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Cool to be kind

To promote kindness and discourage acts of bullying.

by Helen Redfern

Suitable for Key Stage 2


To promote kindness and discourage acts of bullying.

Preparation and materials

  • Children could mime the story of Billy.


  1. Introduction

    Sometimes we think it’s funny to make nasty comments.
    Sometimes we think it’s cool to be unkind.
    It’s so easy to call someone names.
    It feels so good to say something mean.
    It even feels so powerful to make someone cry.
    I guess that’s how Billy felt in our story.
  2. Billy the Bully

    Billy was a bully. A big, mean bully.

    He was tall for his age and he always stood with his arms folded in front of him just so.

    He always had a nasty look on his face.

    Nobody dared to sit in Billy’s place on the carpet.

    Nobody dared to tell the teacher when Billy pushed in, in the dinner queue.

    Nobody dared to tell the play leader when Billy called them names and made them want to cry.

    Billy was always surrounded by a group of children who wanted to be like him. But sometimes, when Billy saw other children playing and laughing with their friends in the playground, he wished that he was like them.

    The only time he played with his friends was when they were playing a trick on someone else.

    The only time he laughed with his friends was when they were laughing at someone else.

    One day, when Billy sauntered into the classroom, someone was sitting on his chair. A new girl. A small, vulnerable girl who didn’t know Billy and didn’t know what he was like.

    Billy walked over and pulled his chair out. The girl fell with a bump to the floor.

    ‘You’re very small, just like a little doll,’ mocked Billy. ‘You look like a doll too with those silly bunches in your hair. But you don’t see many dollies with glasses. Maybe I should take them off you and get rid of them. What do you think?’

    The girl looked up at him with tears in her eyes, clutching her glasses tightly, but said nothing.

    By playtime, Billy had found out the girl’s name.

    ‘India, India, what kind of name is that?’ He laughed. ‘That’s a country, not a name. That’s like being called Greece or Turkey or China.’ He barged past her, knocking her to the ground.

    India looked at the mud on her new skirt and the hole in her new tights with tears in her eyes, but said nothing.

    At lunchtime, Billy pushed in front of India in the dinner queue. ‘Oi, China, all on your own, are you?’ taunted Billy. ‘You don’t know anyone here, do you? You don’t have any friends at this school. And I’m going to make sure it stays that way.’

    India picked up her tray with tears in her eyes, but said nothing.

    After school, Billy’s mum took him to the shop to get something nice for tea. Billy stopped to look at the comics by the door. When he looked up and tried to find his mum, she’d disappeared. He ran out of the shop, wondering if she had gone outside.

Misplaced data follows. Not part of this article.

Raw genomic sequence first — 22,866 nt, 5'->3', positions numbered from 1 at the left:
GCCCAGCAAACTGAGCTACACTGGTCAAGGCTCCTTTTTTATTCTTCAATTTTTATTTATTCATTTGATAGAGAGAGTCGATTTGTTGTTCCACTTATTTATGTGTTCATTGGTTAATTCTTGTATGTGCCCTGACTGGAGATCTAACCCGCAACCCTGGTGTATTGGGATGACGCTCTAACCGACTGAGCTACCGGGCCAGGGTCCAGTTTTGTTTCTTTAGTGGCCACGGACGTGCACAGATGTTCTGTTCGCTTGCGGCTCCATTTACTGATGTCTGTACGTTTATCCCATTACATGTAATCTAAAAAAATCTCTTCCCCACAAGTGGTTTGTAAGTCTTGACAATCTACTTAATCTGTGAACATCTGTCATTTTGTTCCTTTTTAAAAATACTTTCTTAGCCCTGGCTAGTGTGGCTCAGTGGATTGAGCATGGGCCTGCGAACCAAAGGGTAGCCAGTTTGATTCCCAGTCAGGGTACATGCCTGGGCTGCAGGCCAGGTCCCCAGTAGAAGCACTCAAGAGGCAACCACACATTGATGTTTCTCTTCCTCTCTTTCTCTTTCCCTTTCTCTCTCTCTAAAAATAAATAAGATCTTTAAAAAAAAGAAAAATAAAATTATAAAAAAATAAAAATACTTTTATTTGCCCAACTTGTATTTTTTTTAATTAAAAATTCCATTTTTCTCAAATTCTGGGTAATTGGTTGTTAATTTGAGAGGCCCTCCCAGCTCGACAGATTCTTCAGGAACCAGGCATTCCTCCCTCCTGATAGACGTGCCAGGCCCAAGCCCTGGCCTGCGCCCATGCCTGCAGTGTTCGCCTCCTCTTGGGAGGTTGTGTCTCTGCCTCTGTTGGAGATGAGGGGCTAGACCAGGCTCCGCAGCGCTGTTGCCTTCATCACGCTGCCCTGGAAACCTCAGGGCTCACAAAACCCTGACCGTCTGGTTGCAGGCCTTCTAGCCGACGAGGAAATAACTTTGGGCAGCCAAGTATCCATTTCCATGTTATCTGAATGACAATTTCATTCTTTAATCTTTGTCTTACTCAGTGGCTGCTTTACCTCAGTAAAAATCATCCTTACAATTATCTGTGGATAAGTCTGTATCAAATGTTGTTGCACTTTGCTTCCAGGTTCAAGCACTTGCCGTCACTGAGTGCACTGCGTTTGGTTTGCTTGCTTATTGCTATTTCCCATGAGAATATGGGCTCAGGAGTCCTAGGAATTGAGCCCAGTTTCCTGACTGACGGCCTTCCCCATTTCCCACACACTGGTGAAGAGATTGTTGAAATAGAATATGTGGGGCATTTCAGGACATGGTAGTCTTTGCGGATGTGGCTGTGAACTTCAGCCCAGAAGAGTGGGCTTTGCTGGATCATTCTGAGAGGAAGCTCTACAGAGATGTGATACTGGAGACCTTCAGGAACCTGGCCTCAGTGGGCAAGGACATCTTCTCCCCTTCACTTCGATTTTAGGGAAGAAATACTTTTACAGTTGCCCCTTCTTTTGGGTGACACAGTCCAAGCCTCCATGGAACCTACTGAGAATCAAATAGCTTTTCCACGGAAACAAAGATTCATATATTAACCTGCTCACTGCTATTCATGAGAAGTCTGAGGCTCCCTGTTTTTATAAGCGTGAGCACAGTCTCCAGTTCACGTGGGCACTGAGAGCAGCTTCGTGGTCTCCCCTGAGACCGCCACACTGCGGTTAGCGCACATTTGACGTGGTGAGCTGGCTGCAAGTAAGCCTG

Billy immediately found himself surrounded by a group of lads from the big school up the road.

    'You’re Billy, right? I’ve heard all about you,’ shouted one of the boys. ‘My little sister says you’re a horrible mean bully.’

    The group started pushing Billy around, shoving him from one side of the circle to the other.

    ‘You don’t look so big and scary and mean now, do you, Billy?’ said another.

    Billy began to get frightened. He didn’t know what to do.

    Then one boy pushed an ice cream into the back of his coat and smeared it all the way down his back.

    Tears filled Billy’s eyes.

    ‘Stop that! Stop it right now! Stop picking on him this instant!’

    Billy heard the voice but didn’t recognize it. It wasn’t his mum. It wasn’t one of his teachers.

    The group parted and Billy couldn’t believe his eyes. It was India, the girl he’d been teasing in school all day!

    The boys were walking away, laughing to themselves. ‘Can you believe it, a girl sticking up for him? What is this world coming to?’

    Billy and India stood facing each other in silence.

    Billy was the first to speak. ‘What did you do that for?’ he asked shakily. ‘I’ve been horrible to you all day.’

    ‘Because I know what it feels like to be picked on,’ replied India quietly. ‘I know what it feels like to be called names. I know what it feels like to be pushed around. I couldn’t let that happen to you.’ And with that, she walked away.

    From that day on, Billy changed. He tried to be kind. He tried to be a good friend. Seeing India in class every day reminded him of the reason why.

    No one except India knew why.

    And she would never tell.

Time for reflection

Unfortunately, Billy is not the only bully.

Let’s take a moment to think quietly about what we’ve learned today.

Have you ever called someone names

. . . made up a story to get someone else into trouble

. . . taken something out of someone else’s tray

. . . spoilt someone else’s work on purpose

. . . threatened to hurt someone if they didn’t do what you wanted?

All these examples are acts of bullying.


Do you ever hit, pinch, bite, push or shove

. . . turn your friends against another friend

. . . spread lies about someone to make them look bad

. . . say unkind things on Club Penguin or Facebook?


All these examples are acts of bullying.

Let us make our classroom a place where it is cool to be kind.
Let us make our playground a place where it is cool to be kind.
Let us make our whole school a place where it is cool to be kind.


‘Kum ba yah’ (Come and Praise, 68)

Publication date: January 2012   (Vol.14 No.1)    Published by SPCK, London, UK.
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